30/07/2012 10:41 BST | Updated 26/09/2012 06:12 BST

The Fringe we Grew Up In

Fringe-wise, Amsterdam is a late bloomer. It was only six years ago that this city got its own Fringe Festival.

Most likely the subsidy-spoiled Amsterdam theatre community did not feel the need to follow the rest of the world in celebrating the fringes of the theatre. Several influential programmers resisted the idea of an Amsterdam Fringe festival. It was up to them-the professionals-to determine what would be "the next big thing" in theatre. A fringe festival would have no quality. But a financial crisis, big cuts in arts budgets and the increasing role of audience numbers changed the fortunes of this festival. In only five years' time, Amsterdam Fringe became an unmissable event on the cultural calendar of Amsterdam. The world seems to be changing.

Six years ago, it was hard for me and my peers to break into a very institutionalised theatre world as young aspiring professionals just out of drama school. Above all we wanted to create our own work but do it our own way and on our own terms. So while we kept on working in conventional theatre, we created in our free time our first independent works...and Amsterdam Fringe Festival was one of the first places to program them. Amsterdam Fringe became, in a way, a sort of guerilla festival. It did not play by the rules of the conventional art world, and it created a space for many hungry creators and performers from all sorts of backgrounds and disciplines. This kind of theatre democracy meant a breath of fresh air for Amsterdam.

So we sort of grew up together, the Amsterdam Fringe festival and our own guerilla theatre company Het Geluid (which, in English, means something like "The Noise"). While the festival expanded performance locations and outgrew her older, more established National Theater Festival in audience numbers, our theatre company was finding its own style and voice. And the festival taught us to promote our work in unconventional ways. The Amsterdam Fringe became a healthy reflection of the city by finding a mixed audience of locals, expats, tourists and regular art lovers.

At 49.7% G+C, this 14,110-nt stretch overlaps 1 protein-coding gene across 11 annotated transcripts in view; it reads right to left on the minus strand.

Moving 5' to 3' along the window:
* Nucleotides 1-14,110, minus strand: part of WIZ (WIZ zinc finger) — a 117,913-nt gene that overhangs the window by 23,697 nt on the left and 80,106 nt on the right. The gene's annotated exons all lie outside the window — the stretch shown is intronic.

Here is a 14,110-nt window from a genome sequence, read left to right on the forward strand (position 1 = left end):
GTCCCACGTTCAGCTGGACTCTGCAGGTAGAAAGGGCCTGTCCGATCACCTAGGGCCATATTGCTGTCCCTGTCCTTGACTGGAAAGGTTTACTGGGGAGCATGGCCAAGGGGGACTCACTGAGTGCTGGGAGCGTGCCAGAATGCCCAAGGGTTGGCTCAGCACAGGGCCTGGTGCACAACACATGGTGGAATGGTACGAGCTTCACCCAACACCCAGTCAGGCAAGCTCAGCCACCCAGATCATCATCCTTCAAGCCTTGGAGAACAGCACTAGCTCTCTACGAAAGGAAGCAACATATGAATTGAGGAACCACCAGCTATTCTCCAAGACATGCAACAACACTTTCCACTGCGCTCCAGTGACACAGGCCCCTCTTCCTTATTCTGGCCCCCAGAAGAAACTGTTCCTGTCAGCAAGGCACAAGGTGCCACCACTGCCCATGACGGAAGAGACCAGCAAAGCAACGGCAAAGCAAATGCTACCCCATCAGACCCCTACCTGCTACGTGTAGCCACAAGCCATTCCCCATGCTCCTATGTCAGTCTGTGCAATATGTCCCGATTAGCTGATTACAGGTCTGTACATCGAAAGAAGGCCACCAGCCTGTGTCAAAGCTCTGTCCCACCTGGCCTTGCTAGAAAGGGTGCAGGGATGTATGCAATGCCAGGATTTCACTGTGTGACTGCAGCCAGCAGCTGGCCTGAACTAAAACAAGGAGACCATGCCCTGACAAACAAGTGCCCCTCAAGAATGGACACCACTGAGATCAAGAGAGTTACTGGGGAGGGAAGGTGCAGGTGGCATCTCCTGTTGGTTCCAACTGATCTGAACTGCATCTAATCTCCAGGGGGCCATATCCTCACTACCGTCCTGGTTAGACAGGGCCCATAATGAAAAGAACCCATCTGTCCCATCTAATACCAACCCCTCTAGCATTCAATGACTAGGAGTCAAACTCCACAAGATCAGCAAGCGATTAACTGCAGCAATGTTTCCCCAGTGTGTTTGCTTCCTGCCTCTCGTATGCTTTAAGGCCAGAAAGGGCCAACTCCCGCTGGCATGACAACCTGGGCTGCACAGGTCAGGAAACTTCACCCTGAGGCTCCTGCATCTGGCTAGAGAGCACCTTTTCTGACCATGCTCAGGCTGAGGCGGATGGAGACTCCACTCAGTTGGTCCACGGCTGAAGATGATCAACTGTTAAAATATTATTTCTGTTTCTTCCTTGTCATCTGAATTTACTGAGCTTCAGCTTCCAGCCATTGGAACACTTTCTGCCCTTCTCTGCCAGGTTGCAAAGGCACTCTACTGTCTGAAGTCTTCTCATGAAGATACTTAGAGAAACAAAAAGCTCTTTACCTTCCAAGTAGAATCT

Over the years we have made a huge array of performances, including one about heart transplants that featured a gypsy orchestra and another about a young woman working for the UN in Rwanda that included Regina Spektor music. We even produced an opera about the world of human resources. The show we are bringing to Edinburgh this year, Life is Too Good To Be True, is a examination of truth today, told through the voices of infamous journalist Stephen Glass, Pop sociologist Barbara Erhrenreich and music icon Lady Gaga. We always make performances out of an unconventional mixture of ingredients. Luckily our work seemed to resonate somehow with all these different audiences.

We always seem to be looking for new narratives, while finding out which older narratives are still viable. We are into the new ways in which organizations, people, stories and narratives are structured today. We try to create performances that reflect the times, but also reflect Amsterdam as the liveable, open, cosmopolitan-city-on-a-village-scale that it is. Amsterdam Fringe Festival was the obvious place to perform our work since the festival became a vivid reflection of all this.

Times are hectic, and Amsterdam is an eclectic city. Young Japanese visitors just as easily visit the red light district as the Concertgebouw. Twenty-something tourists from North America combine smoking some pot with a visit to the van Gogh museum. (Apparently quite the trip!) In Het Geluid's work we hope to reflect these weird juxtapositions that are not uncommon to a worldwide generation that grew up with remote controls and hyperlinking. A few years ago it would have been impossible to get a gig directing a new opera at a renowned opera company by being spotted at a fringe festival (which actually happened to us). We never expected to win the Dioraphte Best of Amsterdam Fringe award and to be traveling around to places like Bulgaria, the Czech Republic, South Africa and, now, to Edinburgh, Scotland, with our show Life Is Too Good to Be True. And we never expected to blog about it for the Huffington Post.

Quality standards are determined in new ways by new generations of people and media. The resistance of the local Amsterdam theatre programmer to the rise of the Amsterdam Fringe Festival is no different than that of a bookseller confronted with Amazon, the classic newspaper-publisher confronted with new forms of journalism on the internet, or the travel-agency loosing costumers because people started to book their own trips. As a guerilla theatre troupe that grew up in a guerilla festival,we would like to say: Cut out the middle man! Let's deal with all the changes and tell the fascinating stories behind all these exciting developments.